Any suitable gas or gas mixture can be employed. Gases and gas mixtures which have been employed and found suitable for use in this invention include argon, carbon dioxide, nitrogen, helium, nitrous oxide, carbon tetrafluoromethane, sulfur hexaflouride, argon and carbon dioxide, argon and helium, argon and nitrogen, argon and nitrous oxide, helium and carbon dioxide, etc., and the like. It has also been found that a gas or gas mixture containing water vapor at more than about 25% relative humidity produces a smoother corona and a smoother texture on the deglossed surface.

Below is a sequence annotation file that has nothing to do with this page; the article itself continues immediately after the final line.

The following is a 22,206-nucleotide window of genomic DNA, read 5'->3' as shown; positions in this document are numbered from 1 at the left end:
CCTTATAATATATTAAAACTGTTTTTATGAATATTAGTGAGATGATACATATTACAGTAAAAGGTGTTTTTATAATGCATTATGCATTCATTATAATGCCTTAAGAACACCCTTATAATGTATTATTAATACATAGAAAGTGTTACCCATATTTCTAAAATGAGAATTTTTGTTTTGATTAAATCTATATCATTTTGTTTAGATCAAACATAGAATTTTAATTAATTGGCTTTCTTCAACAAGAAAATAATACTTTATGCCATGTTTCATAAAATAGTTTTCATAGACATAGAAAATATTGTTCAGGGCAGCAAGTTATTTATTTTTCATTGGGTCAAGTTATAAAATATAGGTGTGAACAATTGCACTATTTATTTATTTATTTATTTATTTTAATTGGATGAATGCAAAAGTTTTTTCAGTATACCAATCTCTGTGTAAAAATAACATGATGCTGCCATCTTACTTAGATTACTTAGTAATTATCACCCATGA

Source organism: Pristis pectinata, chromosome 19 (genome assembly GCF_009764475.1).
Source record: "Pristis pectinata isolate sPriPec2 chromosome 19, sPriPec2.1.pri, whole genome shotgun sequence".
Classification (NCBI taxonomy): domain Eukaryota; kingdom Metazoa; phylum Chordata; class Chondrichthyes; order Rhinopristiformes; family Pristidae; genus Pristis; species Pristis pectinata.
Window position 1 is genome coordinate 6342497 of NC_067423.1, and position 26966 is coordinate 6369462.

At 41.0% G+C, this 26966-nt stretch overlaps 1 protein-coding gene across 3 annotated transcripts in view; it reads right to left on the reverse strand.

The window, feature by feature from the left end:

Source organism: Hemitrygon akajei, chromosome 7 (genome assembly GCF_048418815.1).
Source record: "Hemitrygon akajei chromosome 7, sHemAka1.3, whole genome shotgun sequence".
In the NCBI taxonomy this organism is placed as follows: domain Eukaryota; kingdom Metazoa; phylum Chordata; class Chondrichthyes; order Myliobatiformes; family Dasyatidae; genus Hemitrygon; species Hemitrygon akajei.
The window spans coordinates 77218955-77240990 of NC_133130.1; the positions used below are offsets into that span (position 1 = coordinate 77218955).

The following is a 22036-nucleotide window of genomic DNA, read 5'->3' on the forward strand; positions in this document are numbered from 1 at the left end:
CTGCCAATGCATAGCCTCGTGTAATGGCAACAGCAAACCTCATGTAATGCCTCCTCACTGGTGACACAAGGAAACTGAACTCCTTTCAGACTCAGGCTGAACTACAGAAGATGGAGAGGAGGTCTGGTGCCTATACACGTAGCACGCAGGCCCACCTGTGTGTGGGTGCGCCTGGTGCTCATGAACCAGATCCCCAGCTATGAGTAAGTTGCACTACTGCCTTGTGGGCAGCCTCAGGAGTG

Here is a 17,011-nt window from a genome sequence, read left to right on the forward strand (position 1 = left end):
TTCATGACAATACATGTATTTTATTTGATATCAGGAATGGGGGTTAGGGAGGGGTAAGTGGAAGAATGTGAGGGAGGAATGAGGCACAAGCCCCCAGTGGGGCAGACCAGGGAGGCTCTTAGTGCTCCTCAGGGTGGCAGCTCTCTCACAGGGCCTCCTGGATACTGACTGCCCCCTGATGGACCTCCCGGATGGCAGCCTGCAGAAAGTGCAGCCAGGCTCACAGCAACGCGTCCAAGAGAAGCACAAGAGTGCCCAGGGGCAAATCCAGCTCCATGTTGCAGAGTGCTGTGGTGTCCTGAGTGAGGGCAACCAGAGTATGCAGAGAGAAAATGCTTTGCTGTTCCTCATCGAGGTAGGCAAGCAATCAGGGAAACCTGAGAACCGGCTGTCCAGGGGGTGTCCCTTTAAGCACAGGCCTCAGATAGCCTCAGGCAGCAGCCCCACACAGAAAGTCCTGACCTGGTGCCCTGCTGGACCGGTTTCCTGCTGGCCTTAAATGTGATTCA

Argon or helium have been found to provide the most deglossing for the coating of Example I. This is believed to be because both gases are very easily ionized.
After corona treatment the tile is conveyed under curing means 9 which in this instance was a bank of ultraviolet lights directing sufficient radiant energy on the coating to completely polymerize it. If the liquid resinous coating composition is curable by a combined radiant energy and moisture cure, curing means 9 will be supplemented by a subsequent moisture cure which can consist of allowing the coating to age at room conditions as taught in U.S. Pat. No. 4,138,299.